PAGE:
The Oregonian’s weekly look at the numbers behind the state’s economy. View past installments here.
Back in the ‘90s it was pretty uncommon to find someone in Oregon working past age 65.
There were just 27,000 such older workers statewide in 1992, according to U.S. Census data. That was just about 1 in 50 workers across the state.
But the picture changed dramatically in the intervening years. In a newly published analysis, Oregon state workforce analyst Henry Fields reports there are now 124,000 Oregon workers over 65.
In recent years, as many as one-fifth of Oregonians over 65 were working or seeking work.
“Is an increase in older workers a cause for celebration or alarm?” Fields asks. “As is the case with so many economic questions, the best answer is probably, it depends.”
It’s clear that people are healthy longer than they used to be — making it physically possible to work at an older age. Many people enjoy their jobs and are happy to continue doing it, and to continue earning money they can use in their eventual retirement.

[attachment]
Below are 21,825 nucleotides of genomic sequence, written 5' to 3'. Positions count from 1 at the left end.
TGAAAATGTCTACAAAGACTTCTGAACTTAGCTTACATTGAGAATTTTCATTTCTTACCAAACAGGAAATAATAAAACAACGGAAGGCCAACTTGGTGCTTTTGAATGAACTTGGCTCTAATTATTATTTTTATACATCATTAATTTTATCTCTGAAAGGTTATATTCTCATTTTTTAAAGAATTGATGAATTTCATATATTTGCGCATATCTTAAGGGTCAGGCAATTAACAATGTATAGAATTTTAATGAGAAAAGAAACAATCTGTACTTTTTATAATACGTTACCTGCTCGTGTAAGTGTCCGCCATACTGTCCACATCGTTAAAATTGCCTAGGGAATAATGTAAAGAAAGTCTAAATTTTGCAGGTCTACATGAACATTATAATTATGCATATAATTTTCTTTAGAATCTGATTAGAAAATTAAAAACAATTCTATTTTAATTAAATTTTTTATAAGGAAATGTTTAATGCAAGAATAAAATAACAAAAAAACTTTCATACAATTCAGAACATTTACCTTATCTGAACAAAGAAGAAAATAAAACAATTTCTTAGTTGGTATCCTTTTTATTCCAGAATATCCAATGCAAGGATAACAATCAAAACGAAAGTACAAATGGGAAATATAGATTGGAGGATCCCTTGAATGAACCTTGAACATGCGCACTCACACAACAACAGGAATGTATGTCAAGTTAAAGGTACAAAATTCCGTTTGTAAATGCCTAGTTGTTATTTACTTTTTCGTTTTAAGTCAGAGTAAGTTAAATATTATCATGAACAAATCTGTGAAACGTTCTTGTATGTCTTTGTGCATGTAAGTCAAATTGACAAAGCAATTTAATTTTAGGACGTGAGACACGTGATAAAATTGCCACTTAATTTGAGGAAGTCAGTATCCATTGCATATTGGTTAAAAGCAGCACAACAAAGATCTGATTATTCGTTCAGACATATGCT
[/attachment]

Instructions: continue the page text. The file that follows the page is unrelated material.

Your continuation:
It’s just as clear, though, that many workers cannot afford to retire.
Sixty percent of American private-sector workers had pensions in the early 1980s. Now, just 4% do.
In a study released earlier this year, the General Accountability Office found that nearly half of American households with a member over age 55 have no retirement savings at all. That means they will be relying on Social Security. Fields notes that Social Security often covers just 40% to 50% of what workers earned before they retired.
Older workers are more common in Oregon’s rural counties, where they sometimes constitute more than 10% of the total workforce.
The sectors in which older Oregonians work aren’t always intuitive, Fields found. Some, like real estate, are less physically demanding. That’s a profession where years of experience, and a long client list, might prove especially beneficial.
However, Fields also found that labor-intensive natural resources industries including agriculture, forestry and logging also have relatively high numbers of older workers.
It’s not just Oregon – Census data shows that the number of older workers is rising nationwide. The trend is especially pronounced here, however, and the reasons aren’t entirely clear.
In the past quarter century the number of workers over 65 has more than tripled nationwide, according to Census data. In Oregon, the tally has grown 4.5 times.
— Mike Rogoway | twitter: @rogoway | 503-294-7699